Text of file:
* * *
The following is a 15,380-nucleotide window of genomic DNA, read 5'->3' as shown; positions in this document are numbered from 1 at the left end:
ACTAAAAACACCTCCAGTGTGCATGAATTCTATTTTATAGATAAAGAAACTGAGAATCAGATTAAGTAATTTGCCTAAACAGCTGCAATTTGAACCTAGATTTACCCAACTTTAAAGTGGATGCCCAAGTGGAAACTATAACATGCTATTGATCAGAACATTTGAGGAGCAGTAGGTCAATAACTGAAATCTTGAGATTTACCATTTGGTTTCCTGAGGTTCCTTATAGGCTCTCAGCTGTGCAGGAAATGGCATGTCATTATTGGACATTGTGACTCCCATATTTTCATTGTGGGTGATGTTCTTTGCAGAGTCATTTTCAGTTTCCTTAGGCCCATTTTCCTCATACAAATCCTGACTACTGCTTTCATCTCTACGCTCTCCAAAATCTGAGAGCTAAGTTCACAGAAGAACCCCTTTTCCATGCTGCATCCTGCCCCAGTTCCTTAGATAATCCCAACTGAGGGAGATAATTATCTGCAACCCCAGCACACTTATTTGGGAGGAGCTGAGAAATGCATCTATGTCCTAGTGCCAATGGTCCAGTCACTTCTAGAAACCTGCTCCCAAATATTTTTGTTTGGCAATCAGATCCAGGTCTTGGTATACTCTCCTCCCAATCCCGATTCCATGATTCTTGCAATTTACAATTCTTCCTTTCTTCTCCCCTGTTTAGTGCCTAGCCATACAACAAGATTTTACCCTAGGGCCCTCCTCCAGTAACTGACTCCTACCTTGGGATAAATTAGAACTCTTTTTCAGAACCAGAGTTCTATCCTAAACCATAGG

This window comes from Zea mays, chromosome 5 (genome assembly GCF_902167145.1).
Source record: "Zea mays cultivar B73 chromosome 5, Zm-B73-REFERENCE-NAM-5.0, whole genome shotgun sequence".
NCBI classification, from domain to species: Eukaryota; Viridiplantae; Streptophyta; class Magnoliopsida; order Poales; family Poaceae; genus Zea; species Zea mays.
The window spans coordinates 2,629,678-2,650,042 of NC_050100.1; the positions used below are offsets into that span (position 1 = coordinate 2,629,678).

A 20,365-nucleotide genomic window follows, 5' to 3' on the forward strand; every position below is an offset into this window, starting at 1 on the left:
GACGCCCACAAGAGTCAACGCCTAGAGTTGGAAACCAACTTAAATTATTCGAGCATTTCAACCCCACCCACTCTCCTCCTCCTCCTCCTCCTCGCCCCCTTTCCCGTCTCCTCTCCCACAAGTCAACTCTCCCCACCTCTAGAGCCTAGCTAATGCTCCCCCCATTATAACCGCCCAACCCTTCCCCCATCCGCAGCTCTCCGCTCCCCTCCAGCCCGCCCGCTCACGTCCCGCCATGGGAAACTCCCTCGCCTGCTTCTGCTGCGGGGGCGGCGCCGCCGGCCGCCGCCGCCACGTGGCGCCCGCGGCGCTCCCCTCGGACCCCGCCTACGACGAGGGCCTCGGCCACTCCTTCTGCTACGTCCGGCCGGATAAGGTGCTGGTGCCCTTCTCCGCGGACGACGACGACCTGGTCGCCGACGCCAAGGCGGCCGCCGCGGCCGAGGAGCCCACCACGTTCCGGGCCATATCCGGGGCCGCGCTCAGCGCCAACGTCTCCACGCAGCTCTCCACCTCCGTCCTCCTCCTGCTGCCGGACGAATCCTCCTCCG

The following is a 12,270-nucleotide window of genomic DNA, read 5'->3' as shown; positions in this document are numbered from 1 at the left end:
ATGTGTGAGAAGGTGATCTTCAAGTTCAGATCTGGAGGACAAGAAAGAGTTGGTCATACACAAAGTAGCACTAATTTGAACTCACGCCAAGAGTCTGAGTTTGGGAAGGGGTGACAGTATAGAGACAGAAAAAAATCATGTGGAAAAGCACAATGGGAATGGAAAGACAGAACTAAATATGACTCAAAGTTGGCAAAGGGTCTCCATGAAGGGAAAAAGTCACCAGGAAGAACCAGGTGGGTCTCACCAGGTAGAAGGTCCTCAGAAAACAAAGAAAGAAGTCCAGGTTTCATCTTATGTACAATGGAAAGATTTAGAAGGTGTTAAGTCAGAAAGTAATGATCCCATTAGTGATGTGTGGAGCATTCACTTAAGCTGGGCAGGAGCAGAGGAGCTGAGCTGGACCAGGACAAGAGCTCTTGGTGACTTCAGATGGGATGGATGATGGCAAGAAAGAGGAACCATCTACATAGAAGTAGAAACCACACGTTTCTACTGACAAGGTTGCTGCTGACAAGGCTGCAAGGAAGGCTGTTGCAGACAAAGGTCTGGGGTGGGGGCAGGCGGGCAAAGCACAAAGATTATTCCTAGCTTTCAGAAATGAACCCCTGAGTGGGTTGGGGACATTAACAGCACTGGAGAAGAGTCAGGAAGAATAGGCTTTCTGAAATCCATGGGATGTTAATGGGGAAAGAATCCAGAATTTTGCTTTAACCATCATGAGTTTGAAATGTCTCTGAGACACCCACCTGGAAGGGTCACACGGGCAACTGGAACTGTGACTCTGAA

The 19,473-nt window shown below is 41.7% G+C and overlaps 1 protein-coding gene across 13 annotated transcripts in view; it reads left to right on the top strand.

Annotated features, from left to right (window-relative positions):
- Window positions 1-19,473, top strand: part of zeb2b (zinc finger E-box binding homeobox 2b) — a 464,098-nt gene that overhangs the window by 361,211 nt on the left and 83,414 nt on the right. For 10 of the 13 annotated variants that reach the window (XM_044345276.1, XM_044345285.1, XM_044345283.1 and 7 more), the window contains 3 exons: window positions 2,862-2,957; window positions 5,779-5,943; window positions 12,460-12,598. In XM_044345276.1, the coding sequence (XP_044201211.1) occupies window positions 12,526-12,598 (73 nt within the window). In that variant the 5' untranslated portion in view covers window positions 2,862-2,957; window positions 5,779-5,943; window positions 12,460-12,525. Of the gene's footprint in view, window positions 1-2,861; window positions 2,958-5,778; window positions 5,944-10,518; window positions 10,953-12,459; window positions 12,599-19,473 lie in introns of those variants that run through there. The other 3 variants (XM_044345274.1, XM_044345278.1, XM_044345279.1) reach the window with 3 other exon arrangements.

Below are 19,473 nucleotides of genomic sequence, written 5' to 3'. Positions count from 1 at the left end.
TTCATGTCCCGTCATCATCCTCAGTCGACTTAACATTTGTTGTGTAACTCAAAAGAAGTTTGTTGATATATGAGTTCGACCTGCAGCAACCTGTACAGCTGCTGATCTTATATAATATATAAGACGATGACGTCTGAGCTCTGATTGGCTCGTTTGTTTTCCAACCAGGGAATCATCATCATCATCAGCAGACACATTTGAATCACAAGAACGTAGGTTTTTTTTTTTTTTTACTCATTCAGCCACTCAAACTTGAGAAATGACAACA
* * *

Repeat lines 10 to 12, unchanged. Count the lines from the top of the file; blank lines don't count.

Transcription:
ATGTGTGAGAAGGTGATCTTCAAGTTCAGATCTGGAGGACAAGAAAGAGTTGGTCATACACAAAGTAGCACTAATTTGAACTCACGCCAAGAGTCTGAGTTTGGGAAGGGGTGACAGTATAGAGACAGAAAAAAATCATGTGGAAAAGCACAATGGGAATGGAAAGACAGAACTAAATATGACTCAAAGTTGGCAAAGGGTCTCCATGAAGGGAAAAAGTCACCAGGAAGAACCAGGTGGGTCTCACCAGGTAGAAGGTCCTCAGAAAACAAAGAAAGAAGTCCAGGTTTCATCTTATGTACAATGGAAAGATTTAGAAGGTGTTAAGTCAGAAAGTAATGATCCCATTAGTGATGTGTGGAGCATTCACTTAAGCTGGGCAGGAGCAGAGGAGCTGAGCTGGACCAGGACAAGAGCTCTTGGTGACTTCAGATGGGATGGATGATGGCAAGAAAGAGGAACCATCTACATAGAAGTAGAAACCACACGTTTCTACTGACAAGGTTGCTGCTGACAAGGCTGCAAGGAAGGCTGTTGCAGACAAAGGTCTGGGGTGGGGGCAGGCGGGCAAAGCACAAAGATTATTCCTAGCTTTCAGAAATGAACCCCTGAGTGGGTTGGGGACATTAACAGCACTGGAGAAGAGTCAGGAAGAATAGGCTTTCTGAAATCCATGGGATGTTAATGGGGAAAGAATCCAGAATTTTGCTTTAACCATCATGAGTTTGAAATGTCTCTGAGACACCCACCTGGAAGGGTCACACGGGCAACTGGAACTGTGACTCTGAA

The 19,473-nt window shown below is 41.7% G+C and overlaps 1 protein-coding gene across 13 annotated transcripts in view; it reads left to right on the top strand.

Annotated features, from left to right (window-relative positions):